I am in the middle of several things right now, but I had the idea of rehearsing a recent interchange with some CT’s and adding a few reflections. I think it typifies what I tend to run into when trying to communicate my reservations about CT. I kick it off with a remark made by my main interlocutor about God’s way of communicating. He declared that,
God may do other than what the original audience understood. God’s promises will be fulfilled exactly in the way He intended.
I replied with: “Well, that’s the trouble isn’t it? If God raised expectations in the OT which He didn’t intend to carry through, doesn’t that make Him an ambiguous communicator at best (recall Jer. 33:17-26!), and disingenuous at worse?
I then added:
What inside line does —— have that our understanding of God’s promises in the NT won’t be “other” than what we are led to understand? And how are we to put faith in the words?”
My CT interlocutor came back with (numerals and highlighting added):
To suggest that someone’s position you disagree with makes God disingenuous seems desperate. To imagine that every audience understood God’s intentions is naive. (1) The first disciples of Jesus after three years with Him didn’t get it. (2) There’s only trouble if one is looking for expectations which weren’t the intention of the original author. Did God raise expectations or did the audience? God doesn’t carry out everyone’s expectations. (3) We know for a fact that the Jews of Jesus day had expectations they read into the prophecies. Jesus overturned them and clarified them as did the apostles. Many in His day were looking for a restored national kingdom. Jesus inaugurated His kingdom according to His Father’s will not according to human expectations. (4) As I said, God may do more than what was understood or expected. God’s promises to us now may be “other” than what we understand. They may be more. They won’t be less.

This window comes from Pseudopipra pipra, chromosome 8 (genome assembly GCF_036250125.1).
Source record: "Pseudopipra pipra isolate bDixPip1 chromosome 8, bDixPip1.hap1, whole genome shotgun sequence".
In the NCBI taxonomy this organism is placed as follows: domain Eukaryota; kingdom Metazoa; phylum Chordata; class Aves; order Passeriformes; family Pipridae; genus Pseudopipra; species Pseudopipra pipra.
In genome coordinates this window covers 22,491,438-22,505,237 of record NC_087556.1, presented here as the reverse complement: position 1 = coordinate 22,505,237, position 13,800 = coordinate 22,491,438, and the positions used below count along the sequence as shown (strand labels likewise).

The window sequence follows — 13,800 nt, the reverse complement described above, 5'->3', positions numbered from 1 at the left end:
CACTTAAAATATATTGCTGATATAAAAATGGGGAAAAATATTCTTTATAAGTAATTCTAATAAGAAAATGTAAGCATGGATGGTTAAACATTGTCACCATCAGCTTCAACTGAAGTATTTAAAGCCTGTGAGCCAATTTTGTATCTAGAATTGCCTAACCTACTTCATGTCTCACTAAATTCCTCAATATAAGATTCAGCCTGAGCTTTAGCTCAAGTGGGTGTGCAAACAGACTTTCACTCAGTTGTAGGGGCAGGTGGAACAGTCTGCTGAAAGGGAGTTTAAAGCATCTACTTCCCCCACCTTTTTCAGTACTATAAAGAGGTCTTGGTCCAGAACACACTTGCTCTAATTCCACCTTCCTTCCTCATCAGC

(1) What is it that Jesus’ disciples didn’t get? According to the Gospels it was that He would have to die (e,g, Mk. 9:31-32; Matt. 16:21-24; Lk. 9:44-45), NOT that the kingdom, when it came, would be other than a literal restored nation of Israel. There’s no hint of that. Not a sausage. Somebody’s ignoring the context.
(2) He dodged my question by pretending that it was the recipients’ fault that they had false expectations from God’s words. This would imply also that their faith was false and misguided. They believed the wrong thing! But if God wanted us to have faith in Him, how else could He ensure it apart from communicating with words that would guarantee our trust was in the right thing? If He promised over and over that Israel would be redeemed and restored to their land, which would become like Eden; where Christ would reign from Jerusalem, and God’s sanctuary would be a magnet for all peoples (cf. e.g., Isa. 11; Jer. 33; Ezek. 36-37; Zech.14), wouldn’t that be what was to be believed? In what world would we be expected to believe anything else?